June 2016 - Philippine Supreme Court Decisions/Resolutions
G.R. No. 208146, June 08, 2016 - VIRGINIA DIO, Petitioner, v. PEOPLE OF THE PHILIPPINES AND TIMOTHY DESMOND, Respondents.
G.R. No. 208146, June 08, 2016
VIRGINIA DIO, Petitioner, v. PEOPLE OF THE PHILIPPINES AND TIMOTHY DESMOND, Respondents.
D E C I S I O N
When a motion to quash an information is based on a defect that may be cured by amendment, courts must provide the prosecution with the opportunity to amend the information.
This resolves a Petition for Review on Certiorari1 assailing the Court of Appeals Decision2 dated January 8, 2013 and Resolution3 dated July 10, 2013. The Court of Appeals reversed and set aside the Regional Trial Court Order that quashed the Informations charging petitioner Virginia Dio (Dio) with libel because these Informations failed to allege publication.4ChanRoblesVirtualawlibrary
Private respondent Timothy Desmond (Desmond) is the Chair and Chief Executive Officer of Subic Bay Marine Exploratorium, of which Dio is Treasurer and Member of the Board of Directors.5ChanRoblesVirtualawlibrary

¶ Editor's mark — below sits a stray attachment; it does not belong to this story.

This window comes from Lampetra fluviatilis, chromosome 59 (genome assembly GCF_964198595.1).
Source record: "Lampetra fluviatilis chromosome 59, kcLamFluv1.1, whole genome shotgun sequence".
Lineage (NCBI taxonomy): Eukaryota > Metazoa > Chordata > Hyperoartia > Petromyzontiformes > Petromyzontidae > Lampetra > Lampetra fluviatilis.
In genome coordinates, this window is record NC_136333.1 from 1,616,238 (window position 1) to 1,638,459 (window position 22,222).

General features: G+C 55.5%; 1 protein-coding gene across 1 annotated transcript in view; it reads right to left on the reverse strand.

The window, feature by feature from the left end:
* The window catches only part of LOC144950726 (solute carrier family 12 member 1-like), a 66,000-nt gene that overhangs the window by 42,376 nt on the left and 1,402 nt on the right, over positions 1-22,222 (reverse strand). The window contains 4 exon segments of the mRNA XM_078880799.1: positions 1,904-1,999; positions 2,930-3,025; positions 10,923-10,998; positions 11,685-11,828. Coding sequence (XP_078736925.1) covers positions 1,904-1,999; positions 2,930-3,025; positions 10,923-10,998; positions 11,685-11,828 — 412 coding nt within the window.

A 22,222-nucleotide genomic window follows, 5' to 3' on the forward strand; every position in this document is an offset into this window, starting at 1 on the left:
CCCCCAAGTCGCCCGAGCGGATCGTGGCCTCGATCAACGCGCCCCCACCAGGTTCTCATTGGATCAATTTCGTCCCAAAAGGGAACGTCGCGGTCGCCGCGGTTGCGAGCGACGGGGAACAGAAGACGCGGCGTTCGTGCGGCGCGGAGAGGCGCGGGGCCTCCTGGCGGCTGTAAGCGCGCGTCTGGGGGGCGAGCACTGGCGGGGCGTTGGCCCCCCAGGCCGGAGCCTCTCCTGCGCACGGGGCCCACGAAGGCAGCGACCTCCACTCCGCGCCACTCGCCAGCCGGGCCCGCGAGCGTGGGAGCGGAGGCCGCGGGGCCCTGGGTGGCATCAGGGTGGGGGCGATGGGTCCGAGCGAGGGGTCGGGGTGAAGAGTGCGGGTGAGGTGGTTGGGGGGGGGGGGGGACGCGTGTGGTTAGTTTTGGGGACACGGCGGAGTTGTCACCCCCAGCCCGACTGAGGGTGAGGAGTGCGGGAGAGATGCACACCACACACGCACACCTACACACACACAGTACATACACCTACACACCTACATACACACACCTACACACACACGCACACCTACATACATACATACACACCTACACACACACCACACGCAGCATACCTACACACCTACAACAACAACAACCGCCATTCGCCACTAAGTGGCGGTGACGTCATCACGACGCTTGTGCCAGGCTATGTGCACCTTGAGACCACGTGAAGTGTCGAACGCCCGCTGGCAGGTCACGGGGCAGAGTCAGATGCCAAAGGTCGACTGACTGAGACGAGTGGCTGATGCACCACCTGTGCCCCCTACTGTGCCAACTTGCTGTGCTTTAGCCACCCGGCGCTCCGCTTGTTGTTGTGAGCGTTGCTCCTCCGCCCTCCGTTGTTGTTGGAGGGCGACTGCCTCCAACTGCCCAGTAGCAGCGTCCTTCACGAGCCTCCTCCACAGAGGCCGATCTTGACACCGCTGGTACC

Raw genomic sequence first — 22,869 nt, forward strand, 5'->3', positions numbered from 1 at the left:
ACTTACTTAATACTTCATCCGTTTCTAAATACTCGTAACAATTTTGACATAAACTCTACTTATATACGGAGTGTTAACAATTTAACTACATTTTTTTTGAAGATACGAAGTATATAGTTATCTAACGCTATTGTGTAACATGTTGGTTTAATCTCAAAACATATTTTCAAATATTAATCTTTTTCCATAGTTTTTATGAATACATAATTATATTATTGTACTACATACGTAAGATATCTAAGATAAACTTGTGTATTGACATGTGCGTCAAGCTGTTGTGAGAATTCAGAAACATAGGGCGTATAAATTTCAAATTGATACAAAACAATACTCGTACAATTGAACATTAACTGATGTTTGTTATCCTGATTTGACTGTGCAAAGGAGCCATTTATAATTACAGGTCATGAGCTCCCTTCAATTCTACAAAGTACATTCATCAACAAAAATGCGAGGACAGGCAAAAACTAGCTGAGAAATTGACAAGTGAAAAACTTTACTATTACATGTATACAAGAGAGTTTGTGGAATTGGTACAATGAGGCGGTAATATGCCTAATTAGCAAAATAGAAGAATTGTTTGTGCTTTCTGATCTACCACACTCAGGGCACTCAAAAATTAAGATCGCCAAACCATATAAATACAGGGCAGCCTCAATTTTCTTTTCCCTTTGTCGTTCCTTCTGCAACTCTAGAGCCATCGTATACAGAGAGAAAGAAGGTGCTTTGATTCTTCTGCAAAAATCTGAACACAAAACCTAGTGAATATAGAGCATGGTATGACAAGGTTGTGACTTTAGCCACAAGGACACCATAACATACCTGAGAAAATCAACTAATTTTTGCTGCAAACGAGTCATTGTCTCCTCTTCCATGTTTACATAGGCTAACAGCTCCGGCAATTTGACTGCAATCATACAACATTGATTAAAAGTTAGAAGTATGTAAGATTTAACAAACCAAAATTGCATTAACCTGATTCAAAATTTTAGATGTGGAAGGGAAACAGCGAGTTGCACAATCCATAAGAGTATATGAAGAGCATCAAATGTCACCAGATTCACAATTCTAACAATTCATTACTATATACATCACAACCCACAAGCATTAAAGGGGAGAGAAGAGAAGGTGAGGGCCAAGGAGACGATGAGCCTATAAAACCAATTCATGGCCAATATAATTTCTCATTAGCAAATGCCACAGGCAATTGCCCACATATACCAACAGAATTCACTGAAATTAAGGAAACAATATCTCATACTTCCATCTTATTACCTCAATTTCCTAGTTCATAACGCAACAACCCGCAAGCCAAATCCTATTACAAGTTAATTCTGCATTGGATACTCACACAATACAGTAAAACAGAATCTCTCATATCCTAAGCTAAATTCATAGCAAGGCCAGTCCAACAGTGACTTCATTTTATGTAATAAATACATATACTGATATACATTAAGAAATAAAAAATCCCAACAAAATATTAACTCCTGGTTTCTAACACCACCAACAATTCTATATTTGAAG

On December 9, 2002, Desmond filed a complaint against Dio for libel.6 Two (2) separate Informations, both dated February 26, 2003, were filed and docketed as Criminal Case Nos. 9108 and 9109.7 The Information in Criminal Case No. 9108 reads:chanRoblesvirtualLawlibrary
That on or about July 6, 2002 in Morong, Bataan, Philippines, and within the jurisdiction of this Honorable Court, the said accused with malicious intent to besmirch the honor, integrity and reputation of Timothy Desmond, Chairman and Chief Executive Office of Subic Bay Marine Exploratorium, did then and there willfully, unlawfully, and feloniously send electronic messages to the offended party and to other persons namely: Atty. Winston Ginez, John Corcoran, and Terry Nichoson which read as follows:The Information in Criminal Case No. 9109 reads:chanRoblesvirtualLawlibrary